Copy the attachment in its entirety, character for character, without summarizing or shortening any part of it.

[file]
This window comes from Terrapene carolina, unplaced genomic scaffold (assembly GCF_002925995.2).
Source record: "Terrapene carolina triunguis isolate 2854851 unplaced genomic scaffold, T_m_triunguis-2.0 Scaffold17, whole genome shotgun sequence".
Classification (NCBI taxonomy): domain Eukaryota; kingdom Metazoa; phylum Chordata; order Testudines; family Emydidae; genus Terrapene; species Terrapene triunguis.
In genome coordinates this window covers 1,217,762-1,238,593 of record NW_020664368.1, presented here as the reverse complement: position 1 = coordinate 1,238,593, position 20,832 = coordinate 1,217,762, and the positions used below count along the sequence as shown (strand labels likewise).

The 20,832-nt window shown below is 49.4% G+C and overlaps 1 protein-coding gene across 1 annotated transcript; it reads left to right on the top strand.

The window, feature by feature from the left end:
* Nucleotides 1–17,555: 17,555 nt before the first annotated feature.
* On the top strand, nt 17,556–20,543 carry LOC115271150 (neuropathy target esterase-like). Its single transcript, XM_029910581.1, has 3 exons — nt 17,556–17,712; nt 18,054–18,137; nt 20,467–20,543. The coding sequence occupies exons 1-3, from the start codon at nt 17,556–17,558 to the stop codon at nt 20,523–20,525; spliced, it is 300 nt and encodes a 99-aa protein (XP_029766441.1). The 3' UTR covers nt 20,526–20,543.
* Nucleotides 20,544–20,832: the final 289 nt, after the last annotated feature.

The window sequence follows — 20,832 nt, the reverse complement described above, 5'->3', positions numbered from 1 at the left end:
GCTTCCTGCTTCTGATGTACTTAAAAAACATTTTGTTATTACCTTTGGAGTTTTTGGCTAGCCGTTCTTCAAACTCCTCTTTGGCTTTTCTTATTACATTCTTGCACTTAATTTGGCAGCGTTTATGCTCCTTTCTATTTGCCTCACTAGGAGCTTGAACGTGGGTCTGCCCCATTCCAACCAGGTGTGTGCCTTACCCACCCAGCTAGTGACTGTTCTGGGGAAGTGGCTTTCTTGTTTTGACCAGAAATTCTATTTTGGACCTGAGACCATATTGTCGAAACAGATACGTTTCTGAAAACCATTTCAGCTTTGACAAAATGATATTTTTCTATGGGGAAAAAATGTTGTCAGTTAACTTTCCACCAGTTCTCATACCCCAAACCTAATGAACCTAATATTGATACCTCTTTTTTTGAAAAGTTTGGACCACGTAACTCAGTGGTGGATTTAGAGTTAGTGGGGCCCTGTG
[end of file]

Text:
This window comes from Terrapene carolina, unplaced genomic scaffold (assembly GCF_002925995.2).
Source record: "Terrapene carolina triunguis isolate 2854851 unplaced genomic scaffold, T_m_triunguis-2.0 Scaffold17, whole genome shotgun sequence".
Classification (NCBI taxonomy): domain Eukaryota; kingdom Metazoa; phylum Chordata; order Testudines; family Emydidae; genus Terrapene; species Terrapene triunguis.
In genome coordinates this window covers 1,217,762-1,238,593 of record NW_020664368.1, presented here as the reverse complement: position 1 = coordinate 1,238,593, position 20,832 = coordinate 1,217,762, and the positions used below count along the sequence as shown (strand labels likewise).

The 20,832-nt window shown below is 49.4% G+C and overlaps 1 protein-coding gene across 1 annotated transcript; it reads left to right on the top strand.

The window, feature by feature from the left end:
* Nucleotides 1–17,555: 17,555 nt before the first annotated feature.
* On the top strand, nt 17,556–20,543 carry LOC115271150 (neuropathy target esterase-like). Its single transcript, XM_029910581.1, has 3 exons — nt 17,556–17,712; nt 18,054–18,137; nt 20,467–20,543. The coding sequence occupies exons 1-3, from the start codon at nt 17,556–17,558 to the stop codon at nt 20,523–20,525; spliced, it is 300 nt and encodes a 99-aa protein (XP_029766441.1). The 3' UTR covers nt 20,526–20,543.
* Nucleotides 20,544–20,832: the final 289 nt, after the last annotated feature.

The window sequence follows — 20,832 nt, the reverse complement described above, 5'->3', positions numbered from 1 at the left end:
GCTTCCTGCTTCTGATGTACTTAAAAAACATTTTGTTATTACCTTTGGAGTTTTTGGCTAGCCGTTCTTCAAACTCCTCTTTGGCTTTTCTTATTACATTCTTGCACTTAATTTGGCAGCGTTTATGCTCCTTTCTATTTGCCTCACTAGGAGCTTGAACGTGGGTCTGCCCCATTCCAACCAGGTGTGTGCCTTACCCACCCAGCTAGTGACTGTTCTGGGGAAGTGGCTTTCTTGTTTTGACCAGAAATTCTATTTTGGACCTGAGACCATATTGTCGAAACAGATACGTTTCTGAAAACCATTTCAGCTTTGACAAAATGATATTTTTCTATGGGGAAAAAATGTTGTCAGTTAACTTTCCACCAGTTCTCATACCCCAAACCTAATGAACCTAATATTGATACCTCTTTTTTTGAAAAGTTTGGACCACGTAACTCAGTGGTGGATTTAGAGTTAGTGGGGCCCTGTG